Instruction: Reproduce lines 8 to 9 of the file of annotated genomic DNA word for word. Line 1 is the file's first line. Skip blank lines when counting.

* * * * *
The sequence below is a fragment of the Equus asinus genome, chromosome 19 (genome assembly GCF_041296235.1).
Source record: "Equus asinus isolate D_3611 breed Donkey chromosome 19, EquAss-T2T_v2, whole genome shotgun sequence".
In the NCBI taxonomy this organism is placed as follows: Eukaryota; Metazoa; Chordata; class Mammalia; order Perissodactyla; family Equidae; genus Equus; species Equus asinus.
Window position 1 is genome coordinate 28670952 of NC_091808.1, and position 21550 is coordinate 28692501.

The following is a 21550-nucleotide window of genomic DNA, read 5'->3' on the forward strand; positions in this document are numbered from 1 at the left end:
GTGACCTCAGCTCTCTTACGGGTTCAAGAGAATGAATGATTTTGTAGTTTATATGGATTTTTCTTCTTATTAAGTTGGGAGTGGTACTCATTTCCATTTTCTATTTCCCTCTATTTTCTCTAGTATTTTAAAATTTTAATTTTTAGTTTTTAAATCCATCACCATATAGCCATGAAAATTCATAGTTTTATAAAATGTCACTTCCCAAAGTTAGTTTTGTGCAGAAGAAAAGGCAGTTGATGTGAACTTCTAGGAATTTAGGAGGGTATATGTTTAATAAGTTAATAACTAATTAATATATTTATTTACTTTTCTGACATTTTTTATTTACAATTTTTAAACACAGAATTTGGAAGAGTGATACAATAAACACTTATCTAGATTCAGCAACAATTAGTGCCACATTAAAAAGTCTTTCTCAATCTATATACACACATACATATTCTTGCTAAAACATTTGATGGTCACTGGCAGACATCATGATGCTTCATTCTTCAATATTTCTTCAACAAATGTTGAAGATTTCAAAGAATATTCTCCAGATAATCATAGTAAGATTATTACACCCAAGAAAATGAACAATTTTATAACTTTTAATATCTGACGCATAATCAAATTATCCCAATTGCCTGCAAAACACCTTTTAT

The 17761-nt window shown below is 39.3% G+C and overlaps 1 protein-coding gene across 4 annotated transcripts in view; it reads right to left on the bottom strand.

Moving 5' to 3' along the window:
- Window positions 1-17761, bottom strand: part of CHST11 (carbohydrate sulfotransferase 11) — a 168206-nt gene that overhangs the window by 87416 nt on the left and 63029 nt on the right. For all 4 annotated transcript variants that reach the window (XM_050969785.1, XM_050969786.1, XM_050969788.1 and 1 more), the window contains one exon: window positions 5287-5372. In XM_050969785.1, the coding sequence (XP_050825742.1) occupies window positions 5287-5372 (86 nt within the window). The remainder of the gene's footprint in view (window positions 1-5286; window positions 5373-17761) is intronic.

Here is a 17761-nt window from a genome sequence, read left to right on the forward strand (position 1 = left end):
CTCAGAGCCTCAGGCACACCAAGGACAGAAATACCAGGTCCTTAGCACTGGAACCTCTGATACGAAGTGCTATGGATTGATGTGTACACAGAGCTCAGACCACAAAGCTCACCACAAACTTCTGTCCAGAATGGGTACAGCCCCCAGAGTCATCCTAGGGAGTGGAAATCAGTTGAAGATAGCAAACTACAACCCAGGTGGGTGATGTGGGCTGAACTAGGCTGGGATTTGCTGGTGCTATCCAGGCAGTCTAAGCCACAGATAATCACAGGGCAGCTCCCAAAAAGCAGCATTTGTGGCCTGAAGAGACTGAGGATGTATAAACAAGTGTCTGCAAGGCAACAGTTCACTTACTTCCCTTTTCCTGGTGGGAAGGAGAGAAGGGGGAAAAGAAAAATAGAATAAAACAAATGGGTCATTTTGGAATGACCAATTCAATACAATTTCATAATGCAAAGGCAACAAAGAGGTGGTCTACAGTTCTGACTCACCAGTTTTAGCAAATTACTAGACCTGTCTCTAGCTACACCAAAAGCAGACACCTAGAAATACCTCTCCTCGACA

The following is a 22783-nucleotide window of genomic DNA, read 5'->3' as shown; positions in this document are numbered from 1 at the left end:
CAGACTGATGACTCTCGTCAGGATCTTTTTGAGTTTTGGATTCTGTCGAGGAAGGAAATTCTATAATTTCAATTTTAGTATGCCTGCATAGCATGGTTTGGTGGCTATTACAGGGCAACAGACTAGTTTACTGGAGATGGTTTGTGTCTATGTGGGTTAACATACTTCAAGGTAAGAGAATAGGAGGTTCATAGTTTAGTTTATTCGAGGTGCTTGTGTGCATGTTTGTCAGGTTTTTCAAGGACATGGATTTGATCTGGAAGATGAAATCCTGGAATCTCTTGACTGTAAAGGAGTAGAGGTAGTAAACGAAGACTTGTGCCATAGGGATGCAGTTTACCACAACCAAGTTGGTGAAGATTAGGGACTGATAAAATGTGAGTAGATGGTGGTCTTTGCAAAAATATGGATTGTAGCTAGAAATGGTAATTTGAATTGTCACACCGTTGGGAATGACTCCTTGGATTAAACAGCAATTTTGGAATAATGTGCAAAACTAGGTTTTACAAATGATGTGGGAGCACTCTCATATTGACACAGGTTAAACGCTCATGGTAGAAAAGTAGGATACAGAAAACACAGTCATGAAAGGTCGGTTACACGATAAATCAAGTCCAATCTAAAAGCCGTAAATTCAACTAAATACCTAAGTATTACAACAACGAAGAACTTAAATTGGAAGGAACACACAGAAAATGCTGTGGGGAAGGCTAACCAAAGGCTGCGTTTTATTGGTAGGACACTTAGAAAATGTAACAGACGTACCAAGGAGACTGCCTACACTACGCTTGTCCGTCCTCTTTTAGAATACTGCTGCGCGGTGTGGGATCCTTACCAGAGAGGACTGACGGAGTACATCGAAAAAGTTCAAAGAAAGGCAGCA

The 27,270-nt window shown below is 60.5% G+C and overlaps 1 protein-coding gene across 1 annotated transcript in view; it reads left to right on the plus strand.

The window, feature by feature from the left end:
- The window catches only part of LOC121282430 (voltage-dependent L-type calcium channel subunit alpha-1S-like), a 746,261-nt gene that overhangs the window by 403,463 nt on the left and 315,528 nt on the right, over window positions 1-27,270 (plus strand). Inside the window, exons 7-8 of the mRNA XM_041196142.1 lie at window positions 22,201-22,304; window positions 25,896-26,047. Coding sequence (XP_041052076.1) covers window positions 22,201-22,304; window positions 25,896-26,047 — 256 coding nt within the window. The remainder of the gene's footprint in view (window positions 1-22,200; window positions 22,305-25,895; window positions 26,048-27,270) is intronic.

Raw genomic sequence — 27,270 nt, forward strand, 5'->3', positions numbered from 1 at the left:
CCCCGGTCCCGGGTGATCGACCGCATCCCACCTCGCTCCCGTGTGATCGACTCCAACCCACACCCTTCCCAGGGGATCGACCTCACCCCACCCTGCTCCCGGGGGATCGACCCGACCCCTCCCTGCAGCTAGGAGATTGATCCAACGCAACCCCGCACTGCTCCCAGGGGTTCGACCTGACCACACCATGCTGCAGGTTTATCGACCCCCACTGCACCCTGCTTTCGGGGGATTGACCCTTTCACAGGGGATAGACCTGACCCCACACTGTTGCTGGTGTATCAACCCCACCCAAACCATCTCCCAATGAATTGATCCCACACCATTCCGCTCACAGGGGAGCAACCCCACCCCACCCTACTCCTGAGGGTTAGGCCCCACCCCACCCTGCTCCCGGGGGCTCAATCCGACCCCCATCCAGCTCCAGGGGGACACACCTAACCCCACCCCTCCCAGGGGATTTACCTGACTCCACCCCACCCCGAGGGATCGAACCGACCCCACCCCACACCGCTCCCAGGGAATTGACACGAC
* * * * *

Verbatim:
Moving 5' to 3' along the window:
- Window positions 1-17761, bottom strand: part of CHST11 (carbohydrate sulfotransferase 11) — a 168206-nt gene that overhangs the window by 87416 nt on the left and 63029 nt on the right. For all 4 annotated transcript variants that reach the window (XM_050969785.1, XM_050969786.1, XM_050969788.1 and 1 more), the window contains one exon: window positions 5287-5372. In XM_050969785.1, the coding sequence (XP_050825742.1) occupies window positions 5287-5372 (86 nt within the window). The remainder of the gene's footprint in view (window positions 1-5286; window positions 5373-17761) is intronic.